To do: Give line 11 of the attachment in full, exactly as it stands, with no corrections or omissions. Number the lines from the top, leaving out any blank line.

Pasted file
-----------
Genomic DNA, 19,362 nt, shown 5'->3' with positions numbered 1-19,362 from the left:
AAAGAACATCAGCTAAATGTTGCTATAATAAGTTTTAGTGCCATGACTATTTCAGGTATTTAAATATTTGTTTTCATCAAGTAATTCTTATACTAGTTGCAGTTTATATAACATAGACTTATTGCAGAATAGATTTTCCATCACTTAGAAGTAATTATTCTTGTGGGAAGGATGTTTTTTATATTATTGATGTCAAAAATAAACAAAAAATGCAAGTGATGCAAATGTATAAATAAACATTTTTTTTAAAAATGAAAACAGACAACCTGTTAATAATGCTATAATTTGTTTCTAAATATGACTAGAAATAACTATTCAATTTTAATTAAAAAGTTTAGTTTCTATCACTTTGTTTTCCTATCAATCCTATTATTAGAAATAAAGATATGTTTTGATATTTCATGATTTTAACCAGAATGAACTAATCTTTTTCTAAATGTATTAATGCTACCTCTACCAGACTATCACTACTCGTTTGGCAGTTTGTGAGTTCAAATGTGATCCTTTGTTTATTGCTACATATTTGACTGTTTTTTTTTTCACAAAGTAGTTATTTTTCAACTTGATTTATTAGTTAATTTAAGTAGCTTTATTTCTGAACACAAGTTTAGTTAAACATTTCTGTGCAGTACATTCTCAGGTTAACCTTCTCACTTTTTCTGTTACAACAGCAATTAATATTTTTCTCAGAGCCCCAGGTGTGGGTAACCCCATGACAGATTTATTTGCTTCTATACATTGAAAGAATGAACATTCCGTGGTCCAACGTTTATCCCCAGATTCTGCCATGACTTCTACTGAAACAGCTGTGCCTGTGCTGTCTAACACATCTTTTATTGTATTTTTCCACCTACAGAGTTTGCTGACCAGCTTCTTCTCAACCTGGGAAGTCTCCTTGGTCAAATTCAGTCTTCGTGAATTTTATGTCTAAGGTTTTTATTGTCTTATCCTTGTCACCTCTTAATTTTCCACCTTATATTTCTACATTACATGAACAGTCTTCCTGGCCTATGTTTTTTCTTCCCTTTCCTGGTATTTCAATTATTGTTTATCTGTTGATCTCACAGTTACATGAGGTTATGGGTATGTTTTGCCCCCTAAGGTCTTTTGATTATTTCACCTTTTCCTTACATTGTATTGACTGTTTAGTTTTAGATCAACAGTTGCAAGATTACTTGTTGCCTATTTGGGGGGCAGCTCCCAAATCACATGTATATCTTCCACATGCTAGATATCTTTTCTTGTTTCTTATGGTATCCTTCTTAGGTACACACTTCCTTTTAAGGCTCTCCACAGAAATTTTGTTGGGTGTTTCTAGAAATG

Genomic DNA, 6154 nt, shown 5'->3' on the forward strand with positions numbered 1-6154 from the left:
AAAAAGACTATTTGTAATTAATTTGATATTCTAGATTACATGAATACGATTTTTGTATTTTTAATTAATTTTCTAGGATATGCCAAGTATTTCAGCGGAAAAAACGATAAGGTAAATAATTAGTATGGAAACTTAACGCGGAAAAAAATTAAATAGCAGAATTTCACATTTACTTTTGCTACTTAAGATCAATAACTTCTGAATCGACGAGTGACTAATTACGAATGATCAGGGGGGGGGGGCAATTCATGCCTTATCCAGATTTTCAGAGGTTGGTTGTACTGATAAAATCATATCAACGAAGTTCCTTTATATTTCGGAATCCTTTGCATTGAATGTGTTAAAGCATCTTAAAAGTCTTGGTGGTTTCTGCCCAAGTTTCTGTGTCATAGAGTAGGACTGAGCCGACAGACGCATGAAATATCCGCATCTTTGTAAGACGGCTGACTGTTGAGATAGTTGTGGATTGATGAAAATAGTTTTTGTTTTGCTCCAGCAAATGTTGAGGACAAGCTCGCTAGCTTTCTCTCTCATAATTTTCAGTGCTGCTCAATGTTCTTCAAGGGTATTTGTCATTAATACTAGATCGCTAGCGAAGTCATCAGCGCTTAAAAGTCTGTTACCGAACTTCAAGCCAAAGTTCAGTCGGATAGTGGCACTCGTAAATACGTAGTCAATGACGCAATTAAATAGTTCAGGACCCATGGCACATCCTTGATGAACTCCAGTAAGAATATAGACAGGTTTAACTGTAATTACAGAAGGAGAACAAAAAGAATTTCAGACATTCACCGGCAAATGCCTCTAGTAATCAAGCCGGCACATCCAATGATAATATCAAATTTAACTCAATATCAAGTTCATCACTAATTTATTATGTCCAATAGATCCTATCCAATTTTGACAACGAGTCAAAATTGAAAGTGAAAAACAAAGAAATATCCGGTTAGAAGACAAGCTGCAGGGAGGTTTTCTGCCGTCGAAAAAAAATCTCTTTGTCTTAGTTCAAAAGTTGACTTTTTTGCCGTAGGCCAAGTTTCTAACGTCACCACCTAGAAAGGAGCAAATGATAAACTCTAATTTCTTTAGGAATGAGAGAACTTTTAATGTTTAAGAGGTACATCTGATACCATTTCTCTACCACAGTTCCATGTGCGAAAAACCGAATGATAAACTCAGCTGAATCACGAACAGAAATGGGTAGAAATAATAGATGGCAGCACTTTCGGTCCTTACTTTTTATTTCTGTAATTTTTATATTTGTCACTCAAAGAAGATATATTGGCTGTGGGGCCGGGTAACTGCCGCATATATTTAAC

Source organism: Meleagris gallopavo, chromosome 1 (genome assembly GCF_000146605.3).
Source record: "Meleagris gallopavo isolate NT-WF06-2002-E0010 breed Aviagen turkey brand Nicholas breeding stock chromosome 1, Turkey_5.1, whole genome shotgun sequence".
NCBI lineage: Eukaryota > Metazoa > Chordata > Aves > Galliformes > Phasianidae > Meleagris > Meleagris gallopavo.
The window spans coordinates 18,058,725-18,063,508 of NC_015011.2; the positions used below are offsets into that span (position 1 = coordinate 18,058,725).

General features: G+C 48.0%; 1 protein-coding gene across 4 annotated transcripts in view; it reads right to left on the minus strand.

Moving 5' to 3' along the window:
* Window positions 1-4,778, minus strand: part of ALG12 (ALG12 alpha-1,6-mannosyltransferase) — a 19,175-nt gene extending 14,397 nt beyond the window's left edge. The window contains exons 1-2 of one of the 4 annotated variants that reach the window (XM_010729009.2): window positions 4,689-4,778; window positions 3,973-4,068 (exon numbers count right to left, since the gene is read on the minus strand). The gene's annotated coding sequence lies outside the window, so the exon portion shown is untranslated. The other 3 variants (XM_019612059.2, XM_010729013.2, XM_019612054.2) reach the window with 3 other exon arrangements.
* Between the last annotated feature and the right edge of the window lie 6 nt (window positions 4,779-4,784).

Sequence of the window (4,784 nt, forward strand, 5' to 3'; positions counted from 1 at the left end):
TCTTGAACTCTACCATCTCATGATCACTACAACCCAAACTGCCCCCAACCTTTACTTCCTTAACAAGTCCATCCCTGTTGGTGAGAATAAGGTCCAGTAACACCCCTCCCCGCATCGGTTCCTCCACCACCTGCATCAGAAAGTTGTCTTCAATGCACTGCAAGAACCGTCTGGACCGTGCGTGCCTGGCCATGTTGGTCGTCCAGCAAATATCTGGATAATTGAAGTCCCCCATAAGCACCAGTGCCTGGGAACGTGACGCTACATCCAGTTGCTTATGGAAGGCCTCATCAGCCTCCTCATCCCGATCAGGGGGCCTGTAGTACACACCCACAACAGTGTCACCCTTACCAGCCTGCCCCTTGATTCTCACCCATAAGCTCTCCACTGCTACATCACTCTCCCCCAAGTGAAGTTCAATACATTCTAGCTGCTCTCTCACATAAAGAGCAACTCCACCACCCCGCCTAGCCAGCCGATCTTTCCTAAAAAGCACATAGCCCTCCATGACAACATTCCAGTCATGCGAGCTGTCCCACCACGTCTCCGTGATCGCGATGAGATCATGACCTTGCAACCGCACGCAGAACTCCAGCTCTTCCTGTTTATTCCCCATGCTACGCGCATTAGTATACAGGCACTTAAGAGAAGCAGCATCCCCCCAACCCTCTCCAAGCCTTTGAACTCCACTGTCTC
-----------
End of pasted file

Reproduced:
* Window positions 1-4,778, minus strand: part of ALG12 (ALG12 alpha-1,6-mannosyltransferase) — a 19,175-nt gene extending 14,397 nt beyond the window's left edge. The window contains exons 1-2 of one of the 4 annotated variants that reach the window (XM_010729009.2): window positions 4,689-4,778; window positions 3,973-4,068 (exon numbers count right to left, since the gene is read on the minus strand). The gene's annotated coding sequence lies outside the window, so the exon portion shown is untranslated. The other 3 variants (XM_019612059.2, XM_010729013.2, XM_019612054.2) reach the window with 3 other exon arrangements.